- Pressure ulcer: The constant pressure and friction resulting from body weight over a localized area for prolonged duration can lead to breakage of skin and ulceration (also known as bed sores); especially on the back and on the ankles and feet.
Signs and Symptoms of Chronic Wounds
Infectious wounds: These typically have a bad odor, pus drainage, debris (yellowish to greenish) or dead tissue, and ongoing symptoms of inflammation (fever, pain, redness, hotness and swelling).
Ischemic wounds: Usually the wound area will be pale and cold. There might also be a decrease in the hair growth and a weak pulse sensation in the area.
Radiation poisoning wounds: These can present with redness, blistering, itching, inflammation and other unspecified symptoms that include nausea, vomiting, abdominal pain and fever.
Surgical wounds: Typically occur at the site of a surgical incision, but instead of a clean appearance, the tissue around the incision appears red, hot, and swollen, which can be infected or inflamed.
- Arterial ulcers: Usually involve the full thickness of skin, having a punched out appearance with smooth edges and occasionally pain that subsides when the legs are lowered below the heart level. In some cases, ischemia is present (poor circulation to area).
- Venous ulcers: The skin is usually shiny and smooth with minimal to no hair. These ulcers are superficial, shallow, and irregularly shaped with pain and edema. These can sometimes be associated with infection or inflammation.
- Diabetic ulcers: These can be either of neuropathic (secondary to nerve damage) origin, where the lack of sweat makes the skin dry and easy to crack and scale, forming callus (accumulation of dead skin layers). The callused area, mostly occurring on the foot, can eventually break down and form an ulcer. Diabetic ulcers can also occur from neuropathy with ischemic origin; where the ulcer area is cool with no pulse, in addition to the other signs of ischemia described above.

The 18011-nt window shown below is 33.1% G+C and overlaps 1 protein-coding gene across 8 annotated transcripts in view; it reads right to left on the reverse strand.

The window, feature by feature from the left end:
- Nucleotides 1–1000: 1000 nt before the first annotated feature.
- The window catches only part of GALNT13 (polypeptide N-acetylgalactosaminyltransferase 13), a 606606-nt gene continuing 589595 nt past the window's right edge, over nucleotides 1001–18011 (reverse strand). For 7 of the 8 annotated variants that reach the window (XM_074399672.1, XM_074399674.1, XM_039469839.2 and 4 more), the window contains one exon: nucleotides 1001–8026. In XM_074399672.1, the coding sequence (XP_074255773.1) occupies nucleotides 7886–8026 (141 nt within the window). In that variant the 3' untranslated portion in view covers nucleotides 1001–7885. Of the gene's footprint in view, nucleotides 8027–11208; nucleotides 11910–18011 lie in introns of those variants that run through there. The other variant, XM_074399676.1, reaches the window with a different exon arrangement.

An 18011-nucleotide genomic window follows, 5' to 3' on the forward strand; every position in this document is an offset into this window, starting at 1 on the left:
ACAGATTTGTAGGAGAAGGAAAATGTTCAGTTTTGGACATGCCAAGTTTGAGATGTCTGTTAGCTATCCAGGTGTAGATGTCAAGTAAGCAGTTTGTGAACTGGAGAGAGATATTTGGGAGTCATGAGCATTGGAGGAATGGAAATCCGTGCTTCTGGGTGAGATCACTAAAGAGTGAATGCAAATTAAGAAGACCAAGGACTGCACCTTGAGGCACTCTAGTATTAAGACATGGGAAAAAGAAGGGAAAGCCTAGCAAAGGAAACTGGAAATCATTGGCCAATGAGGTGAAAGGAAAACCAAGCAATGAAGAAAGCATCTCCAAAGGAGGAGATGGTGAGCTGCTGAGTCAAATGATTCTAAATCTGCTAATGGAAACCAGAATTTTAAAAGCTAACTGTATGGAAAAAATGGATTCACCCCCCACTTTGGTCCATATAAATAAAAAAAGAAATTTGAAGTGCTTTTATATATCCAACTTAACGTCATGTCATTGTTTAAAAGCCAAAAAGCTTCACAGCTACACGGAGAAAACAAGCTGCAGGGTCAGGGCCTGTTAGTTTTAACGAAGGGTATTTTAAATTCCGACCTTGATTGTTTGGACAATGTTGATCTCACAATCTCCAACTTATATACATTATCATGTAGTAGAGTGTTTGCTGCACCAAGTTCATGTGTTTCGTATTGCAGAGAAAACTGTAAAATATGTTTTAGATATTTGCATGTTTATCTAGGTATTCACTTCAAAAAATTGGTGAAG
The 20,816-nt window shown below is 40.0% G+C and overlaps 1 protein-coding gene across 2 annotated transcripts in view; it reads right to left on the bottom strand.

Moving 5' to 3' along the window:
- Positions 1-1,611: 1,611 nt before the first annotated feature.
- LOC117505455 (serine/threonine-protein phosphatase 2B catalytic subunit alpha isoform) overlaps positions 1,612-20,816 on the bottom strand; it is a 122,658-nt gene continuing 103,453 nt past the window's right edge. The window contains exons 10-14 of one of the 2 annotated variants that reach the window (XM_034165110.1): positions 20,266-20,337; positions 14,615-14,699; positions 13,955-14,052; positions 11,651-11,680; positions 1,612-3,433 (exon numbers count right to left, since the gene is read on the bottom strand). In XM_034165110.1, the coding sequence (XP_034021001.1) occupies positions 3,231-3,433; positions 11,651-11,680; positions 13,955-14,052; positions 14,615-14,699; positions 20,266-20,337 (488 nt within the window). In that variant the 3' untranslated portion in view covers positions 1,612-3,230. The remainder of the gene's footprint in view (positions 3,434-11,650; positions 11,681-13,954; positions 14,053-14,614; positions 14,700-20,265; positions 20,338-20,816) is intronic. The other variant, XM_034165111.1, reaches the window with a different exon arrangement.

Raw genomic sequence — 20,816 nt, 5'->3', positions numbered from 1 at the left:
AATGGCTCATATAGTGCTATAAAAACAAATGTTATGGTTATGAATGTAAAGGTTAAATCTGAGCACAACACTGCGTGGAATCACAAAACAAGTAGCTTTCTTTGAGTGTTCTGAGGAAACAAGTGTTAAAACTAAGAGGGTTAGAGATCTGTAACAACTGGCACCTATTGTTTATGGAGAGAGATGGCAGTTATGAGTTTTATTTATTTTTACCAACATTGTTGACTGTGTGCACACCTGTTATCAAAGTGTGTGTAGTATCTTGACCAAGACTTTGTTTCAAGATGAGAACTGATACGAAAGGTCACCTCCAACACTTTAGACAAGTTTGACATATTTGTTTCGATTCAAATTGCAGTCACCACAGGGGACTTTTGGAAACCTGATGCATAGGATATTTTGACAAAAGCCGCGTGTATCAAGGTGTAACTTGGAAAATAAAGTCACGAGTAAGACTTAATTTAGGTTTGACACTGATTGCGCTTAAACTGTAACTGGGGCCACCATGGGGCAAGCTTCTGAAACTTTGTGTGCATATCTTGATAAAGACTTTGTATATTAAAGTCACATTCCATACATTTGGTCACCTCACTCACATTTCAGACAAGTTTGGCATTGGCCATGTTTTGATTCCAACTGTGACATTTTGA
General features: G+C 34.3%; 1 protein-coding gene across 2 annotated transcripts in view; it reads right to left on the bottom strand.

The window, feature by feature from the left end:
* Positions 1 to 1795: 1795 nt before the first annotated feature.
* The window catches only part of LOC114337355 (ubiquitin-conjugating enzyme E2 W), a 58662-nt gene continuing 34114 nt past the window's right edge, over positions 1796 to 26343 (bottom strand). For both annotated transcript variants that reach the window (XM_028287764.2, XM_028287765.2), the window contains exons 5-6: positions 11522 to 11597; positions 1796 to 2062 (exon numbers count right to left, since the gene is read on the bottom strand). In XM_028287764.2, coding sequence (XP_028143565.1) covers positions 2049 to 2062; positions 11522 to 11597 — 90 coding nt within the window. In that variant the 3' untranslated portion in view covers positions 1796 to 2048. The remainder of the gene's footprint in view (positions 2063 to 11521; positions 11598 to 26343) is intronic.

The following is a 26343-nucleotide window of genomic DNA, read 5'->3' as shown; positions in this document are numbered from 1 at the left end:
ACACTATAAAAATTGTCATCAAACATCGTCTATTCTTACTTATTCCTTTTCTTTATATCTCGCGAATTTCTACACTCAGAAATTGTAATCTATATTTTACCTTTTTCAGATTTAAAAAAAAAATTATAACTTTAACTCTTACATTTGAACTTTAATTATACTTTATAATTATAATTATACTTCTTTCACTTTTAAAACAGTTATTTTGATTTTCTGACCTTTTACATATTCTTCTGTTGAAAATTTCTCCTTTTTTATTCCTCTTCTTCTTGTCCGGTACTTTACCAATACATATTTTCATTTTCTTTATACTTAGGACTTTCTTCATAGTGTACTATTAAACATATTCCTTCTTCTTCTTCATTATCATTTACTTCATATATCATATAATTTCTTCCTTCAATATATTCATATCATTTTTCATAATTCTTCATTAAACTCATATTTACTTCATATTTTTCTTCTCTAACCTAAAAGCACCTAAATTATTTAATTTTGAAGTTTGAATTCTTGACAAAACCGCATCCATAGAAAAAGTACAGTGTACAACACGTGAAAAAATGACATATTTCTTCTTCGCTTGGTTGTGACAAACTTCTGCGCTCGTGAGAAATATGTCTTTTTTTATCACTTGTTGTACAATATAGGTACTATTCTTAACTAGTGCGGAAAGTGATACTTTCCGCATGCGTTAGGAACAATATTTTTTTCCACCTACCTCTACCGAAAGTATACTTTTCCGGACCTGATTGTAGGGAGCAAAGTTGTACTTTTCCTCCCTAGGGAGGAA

- Pressure Ulcers: These present with redness that doesn’t go away when pressed upon, and includes itching, blistering, hotness, swelling and discoloration of the area.
Who Is at Risk
People with the one or more of the following are at risk for developing chronic wounds:
- Chronic medical conditions, such as diabetes, high cholesterol, severe burns, cancer or AIDS
- Vascular disease, including heart disease, hypertension, atherosclerosis, anemia, varicose veins or deep venous thrombosis
- Elderly, immobile or obese people are at a greater risk
- Unhealthy lifestyle or habits like smoking, poor diet and hygiene or lack of exercise
- Previous history of ulcers, multiple surgeries or prolonged periods of bed rest
- Weak immune system, as in patients taking corticosteroids, chemotherapy or radiotherapy
- High-risk occupations with radiation exposure or long periods of sitting
Treatment and Prevention of Chronic Wounds
The best treatment is to prevent the wound from progressing to chronic state by avoiding all the risk factors. Preventative measures include maintaining proper hygiene and wound care as instructed by the doctors, while complying with the prescribed medications. Regular inspection of wounds to track healing progress is also a primary part of the treatment plan.
In general, treating and removing the underlying cause of any chronic wound should be the primary focus of the treatment. In some cases a surgical debridement (removing any accumulated dead tissue) is needed to improve the blood flow and supply of nutrients to the wound. In other cases, applying proper wound care by changing wound dressings frequently, keeping the wound clean, applying local antibiotic, taking anti-inflammatory medications when needed and maintaining a healthy lifestyle is sufficient to prevent chronic wounds and encourage proper healing.